Until I met Alison White a couple of weeks ago at an Olympic Legacy reception at the House of Commons, I associated ‘Elba’ with the Italian island famous for Napoleon’s first exile and the somewhat hackneyed palindrome attributed to him from that time - “Able was I ere I saw Elba…”
Not That ELBA
ELBA, however, is a completely different thing – the East London Business Alliance – which is dedicated to creating possibilities in East London. I suppose they could be described as an island of opportunities where plans are hatched and put into action, so they do have that in common with Napoleon and his time in Elba, and certainly their ventures are bold and far reaching, but they are certainly not isolated or remote from the realities of life in East London.
I Love the DLR
I popped over to see Alison to explore how we might be able to collaborate on projects for local people. Their offices are in the docklands area, so I got to travel on the DLR (Docklands Light Railway) which always pleases me, I love it, it reminds me of a kind of cute ‘toytown’ rail service! Of course I wasn’t using it in rush hour so regulars who travel at peak times might have a different perspective when it’s crowded.
Alliance of Major Organisations
ELBA has around 123 member organisations including some big household names, (e.g. Barclays, AXA, BT, Thomson Reuters) who support both financially and in kind on a wide range of initiatives to improve local life in this very diverse area. ELBA have volunteering, employment and legacy programmes, and can and do guide investment so that it is delivered where it is needed most and to a high standard.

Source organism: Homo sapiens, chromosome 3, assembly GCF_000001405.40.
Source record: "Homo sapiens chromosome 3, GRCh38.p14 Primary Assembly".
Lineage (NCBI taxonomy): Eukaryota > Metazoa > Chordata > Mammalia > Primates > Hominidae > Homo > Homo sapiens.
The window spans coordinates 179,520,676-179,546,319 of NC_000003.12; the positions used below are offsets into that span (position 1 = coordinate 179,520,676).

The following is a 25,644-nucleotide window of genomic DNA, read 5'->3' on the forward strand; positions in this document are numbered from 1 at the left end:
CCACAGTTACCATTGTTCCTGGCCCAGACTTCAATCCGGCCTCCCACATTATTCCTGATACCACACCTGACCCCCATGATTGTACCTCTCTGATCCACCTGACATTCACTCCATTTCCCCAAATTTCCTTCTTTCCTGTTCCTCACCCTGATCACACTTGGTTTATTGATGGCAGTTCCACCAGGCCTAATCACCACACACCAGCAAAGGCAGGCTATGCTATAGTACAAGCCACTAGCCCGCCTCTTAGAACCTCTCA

They’ve been around for over 20 years, so they have much experience and local knowledge. I had a very refreshing time talking with Alison and some of her team about initiatives for helping those who are hard to reach and difficult to place in work, and the links they have forged that bring local people together with volunteers. We hope to be able to bring you more information about their work in the near future.
I also enjoyed strolling around the docklands area – it always inspires me with the stretches of water with birds, boats and floating restaurants, the cafes, the people and the varied architecture. In what many might think of as cold, unfriendly London, someone stopped to make sure I was okay when I was pausing on the pavement to check my map on the way there.
The stark juxtaposition of Canary Wharf with its amazing buildings and symbols of financial wealth with some of the poorest parts of East London remains an extraordinary experience.
Hats off to those who are working to redress the balance.
Although there is of necessity a lot of activity and talk about the Olympics and their legacy, it’s good to know that the team at ELBA are there as a longstanding and enduring resource for making a positive difference in the community.
Watch out for more news soon!